At BT Investment Small Cap Fund, another hot fund, portfolio manager Mary Lisanti has racked up 16.8% growth this year by concentrating more than two-thirds of the fund on health care and technology. In those sectors, she's buying stocks of companies that enhance productivity, such as Macromedia Inc., which sells software development tools, and Phamis Inc., which provides information systems for the health-care industry.

Of course, capturing hot stocks in a small fund can really enhance performance. The really big equity funds had mixed results (table, page 123). The $38.2 billion Fidelity Magellan Fund racked up a neat 9.4% gain. That was still behind the S&P, as were the returns of most of the diversified funds at Fidelity. The stock market's shift to large consumer growth stocks caught the Fidelity crowd quite off guard. "It was a Coke and Pepsi market," says George Vanderheiden, who heads Fidelity's group of growth funds, "and we were underweighted in those kinds of stocks."

CALIFORNIA CREAMING. Among the bond funds, the big story is the comeback in the muni market. Veteran muni-fund managers, like Alliance Capital Management's Susan Keenan and Smith Barney Inc.'s Joseph Deane, say they knew all along the snapback would come. Mutual-fund investors weren't so sure. Late last year, bond-fund redemptions hit their peak. And if that weren't enough pressure, the collapse of the Orange County investment pool and subsequent bankruptcy filing put even more selling pressure on munis, especially in the huge California municipal-bond market. "Munis got so cheap" relative to taxables, recalls Keenan, that already tax-exempt investors like pension funds bought them "for the tremendous opportunity." Keenan's Alliance funds loaded up as well--a bold move, considering some of her funds were down 10% for last year.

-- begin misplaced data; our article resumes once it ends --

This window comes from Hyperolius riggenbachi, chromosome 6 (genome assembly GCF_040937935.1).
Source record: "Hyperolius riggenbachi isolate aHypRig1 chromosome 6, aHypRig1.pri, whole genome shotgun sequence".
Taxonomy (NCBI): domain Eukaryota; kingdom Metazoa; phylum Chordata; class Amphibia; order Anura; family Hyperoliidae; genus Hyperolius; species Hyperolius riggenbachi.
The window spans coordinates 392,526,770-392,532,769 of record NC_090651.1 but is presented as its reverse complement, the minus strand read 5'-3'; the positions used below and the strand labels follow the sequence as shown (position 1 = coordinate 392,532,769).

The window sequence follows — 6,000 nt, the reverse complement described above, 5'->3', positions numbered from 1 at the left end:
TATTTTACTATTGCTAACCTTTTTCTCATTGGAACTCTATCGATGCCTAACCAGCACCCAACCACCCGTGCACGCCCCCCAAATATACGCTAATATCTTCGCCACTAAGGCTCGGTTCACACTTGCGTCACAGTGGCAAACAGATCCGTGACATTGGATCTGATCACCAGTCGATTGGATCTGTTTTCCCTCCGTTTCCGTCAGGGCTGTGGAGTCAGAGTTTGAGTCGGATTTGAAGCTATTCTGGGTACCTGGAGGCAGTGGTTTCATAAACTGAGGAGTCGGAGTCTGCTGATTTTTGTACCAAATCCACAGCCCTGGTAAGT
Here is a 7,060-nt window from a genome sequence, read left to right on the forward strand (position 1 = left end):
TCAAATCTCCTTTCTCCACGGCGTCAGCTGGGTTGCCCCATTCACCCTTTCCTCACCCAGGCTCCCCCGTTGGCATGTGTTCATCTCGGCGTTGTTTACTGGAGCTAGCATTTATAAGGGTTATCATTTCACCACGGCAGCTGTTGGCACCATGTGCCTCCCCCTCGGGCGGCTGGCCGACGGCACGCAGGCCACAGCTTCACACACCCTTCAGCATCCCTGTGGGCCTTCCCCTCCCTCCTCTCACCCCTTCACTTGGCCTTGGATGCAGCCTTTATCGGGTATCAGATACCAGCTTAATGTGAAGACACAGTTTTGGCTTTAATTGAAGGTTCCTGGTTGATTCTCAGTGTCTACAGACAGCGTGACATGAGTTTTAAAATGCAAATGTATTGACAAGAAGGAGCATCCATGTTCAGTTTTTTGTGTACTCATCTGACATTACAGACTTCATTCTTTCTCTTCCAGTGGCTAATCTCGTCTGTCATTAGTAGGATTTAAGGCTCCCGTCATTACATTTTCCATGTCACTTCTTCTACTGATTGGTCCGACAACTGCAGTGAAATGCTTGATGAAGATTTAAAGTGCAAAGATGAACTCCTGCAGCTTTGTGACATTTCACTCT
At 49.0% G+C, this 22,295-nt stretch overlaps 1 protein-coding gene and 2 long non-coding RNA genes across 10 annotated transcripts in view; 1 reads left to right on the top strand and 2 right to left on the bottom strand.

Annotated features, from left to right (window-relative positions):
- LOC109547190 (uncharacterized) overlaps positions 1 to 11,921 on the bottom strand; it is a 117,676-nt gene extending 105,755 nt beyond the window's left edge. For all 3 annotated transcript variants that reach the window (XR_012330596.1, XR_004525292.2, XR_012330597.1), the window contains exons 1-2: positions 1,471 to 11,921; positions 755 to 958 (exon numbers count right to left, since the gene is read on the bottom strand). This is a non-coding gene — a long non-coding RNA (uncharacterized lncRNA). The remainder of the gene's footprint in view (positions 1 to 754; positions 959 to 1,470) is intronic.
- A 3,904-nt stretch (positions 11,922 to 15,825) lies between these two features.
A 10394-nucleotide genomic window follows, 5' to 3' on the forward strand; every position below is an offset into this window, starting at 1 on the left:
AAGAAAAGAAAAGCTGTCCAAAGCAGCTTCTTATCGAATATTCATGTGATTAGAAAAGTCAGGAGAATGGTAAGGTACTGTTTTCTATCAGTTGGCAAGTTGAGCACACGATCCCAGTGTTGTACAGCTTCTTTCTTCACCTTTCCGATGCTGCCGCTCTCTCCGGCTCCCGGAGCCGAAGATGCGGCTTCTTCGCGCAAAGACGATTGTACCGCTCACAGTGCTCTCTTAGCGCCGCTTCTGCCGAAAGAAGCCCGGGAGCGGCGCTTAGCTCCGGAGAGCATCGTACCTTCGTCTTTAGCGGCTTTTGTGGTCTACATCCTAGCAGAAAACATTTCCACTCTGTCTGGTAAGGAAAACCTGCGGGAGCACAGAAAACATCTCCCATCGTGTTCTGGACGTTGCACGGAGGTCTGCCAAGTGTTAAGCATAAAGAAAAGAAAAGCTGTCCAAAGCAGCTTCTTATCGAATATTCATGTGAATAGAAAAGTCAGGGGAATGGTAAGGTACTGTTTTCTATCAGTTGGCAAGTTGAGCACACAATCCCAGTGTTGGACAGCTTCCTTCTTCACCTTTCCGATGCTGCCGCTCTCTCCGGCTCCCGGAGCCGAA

0 The rebound bet paid off handsomely. Since then, long-term AAA munis have shot up about 15% in price. Moreover, says Deane, munis have not yet run their course "and still offer excellent value." He estimates that over the next two years, $100 billion more in bonds will be retired than issued, making remaining bonds ever more valuable. And the demand for tax-exempt bonds will be there, says John Teall of Lipper Analytical Services Corp. "One thing you can count on is that Americans hate to pay taxes."

The lesson for mutual-fund investors from this quarter's rally is clear: You may feel better by bailing out when the market gets choppy, but you also risk missing the gains when the rebound takes hold. Patience, patience.